Hulme Hippodrome owners ordered to improve building’s appearance but that’s not enough to save it say campaigners
- Hulme Hippodrome owners have been ordered to complete external building improvements
- The order has caused confusion as the property is subject to disputes over ownership
- Save Hulme Hippodrome is pushing for further measures before the weather takes the building down
Hulme Hippodrome’s owners have been ordered to complete emergency repairs to improve the building’s appearance but more must be done if the historic theatre is to be preserved, say Save Hulme Hippodrome campaigners.
One of the owners, an independent property developer, attempted to appeal the order but was dismissed in a January hearing.
The improvements include removing graffiti and vegetation and fixing broken windows. The notice to repair was under Section 215 of the Planning Act.
The Hippodrome has a complex ownership history making the repairs process more complicated.
The 120-year-old, Grade II listed theatre has been in a state of disrepair for years, uninhabited since squatters left the premises in 2018.
In its heyday, the theatre hosted the likes of Shirley Bassey, Morecambe and Wise and Arthur Lowe.
The property changed hands below the belt a number of times. It was bought in 2003 by the controversial religious charity Gilbert Deya Ministries (GDM), the founder of which has since been investigated and extradited over allegations of child trafficking.
In 2020, three members of GDM received payment for the property from a private property developer but without the correct paperwork.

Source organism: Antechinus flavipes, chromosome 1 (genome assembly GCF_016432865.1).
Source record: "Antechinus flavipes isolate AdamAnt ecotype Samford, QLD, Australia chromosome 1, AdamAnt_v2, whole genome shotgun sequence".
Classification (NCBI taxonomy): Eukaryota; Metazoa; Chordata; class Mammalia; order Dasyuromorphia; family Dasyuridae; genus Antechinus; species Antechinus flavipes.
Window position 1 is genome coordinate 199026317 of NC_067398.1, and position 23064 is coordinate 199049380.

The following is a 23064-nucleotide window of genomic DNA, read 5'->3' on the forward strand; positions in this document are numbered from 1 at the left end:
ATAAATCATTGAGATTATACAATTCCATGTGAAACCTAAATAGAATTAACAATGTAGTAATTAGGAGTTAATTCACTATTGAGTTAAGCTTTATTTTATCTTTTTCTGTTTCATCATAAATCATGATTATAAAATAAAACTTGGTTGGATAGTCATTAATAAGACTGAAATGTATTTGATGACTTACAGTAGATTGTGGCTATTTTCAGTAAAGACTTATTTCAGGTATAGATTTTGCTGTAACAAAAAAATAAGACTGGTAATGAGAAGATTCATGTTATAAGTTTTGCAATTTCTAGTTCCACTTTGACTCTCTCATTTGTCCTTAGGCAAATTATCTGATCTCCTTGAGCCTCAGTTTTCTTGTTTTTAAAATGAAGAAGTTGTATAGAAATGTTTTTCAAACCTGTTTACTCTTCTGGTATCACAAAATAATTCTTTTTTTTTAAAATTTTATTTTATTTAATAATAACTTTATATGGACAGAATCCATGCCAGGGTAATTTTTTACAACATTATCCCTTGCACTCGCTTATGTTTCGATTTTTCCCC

In 2021 the property developer attempted to sell the property to company HHM20 for the purpose of building flats, again without the necessary paperwork.
As a result, a complex situation has arisen where three members of GDM are the building’s current owners in trust and the individual private property developer is the owner in equity. The external improvements have been ordered for all current owners of the Hippodrome.
Save Hulme Hippodrome campaign
Campaign group Save Hulme Hippodrome (SHH) has been advocating to restore the building and create a community space.
Although the repairs are a step in the right direction for the group, they want an end to the legal confusion surrounding the case if there’s any hope for restoration.
Director of Save Hulme Hippodrome, Tony Baldwinson believes the owners still intend to use the land to build flats: “We suspect the strategy is ‘let’s use legal longrass and meanwhile let the weather bring the building down.’ The land is worth more than the building and by law, the building can’t be torn down but the weather can take it.
“Our most recent drone survey found 23 holes in the roof. We’ve marked them up on a map- it’s public knowledge.”
He said: “If you’re interested in the building in any way, to my mind, you’d fix the roof. We know there’s water damage inside. Obviously, it’s just going to get worse, not better. And it’s infested with pigeons as well.
“So it’s not in a good way. Every winter that comes along is making it even worse not better.”
Save Hulme Hippodrome hope that either a Repairs Notice is issued to address the internal building problems or the current owners will grant SHH a long lease to carry out repairs themselves.
City council support
Save Hulme Hippodrome has secured the support of the council in its campaign.
Hulme Councillor Lee-Ann Igbon, said: “I’m very familiar with the Hippodrome’s situation.
“We are supporting Save Hulme Hippodrome’s campaign and I’ve been working with them very closely, supporting them to gain ownership of the building.”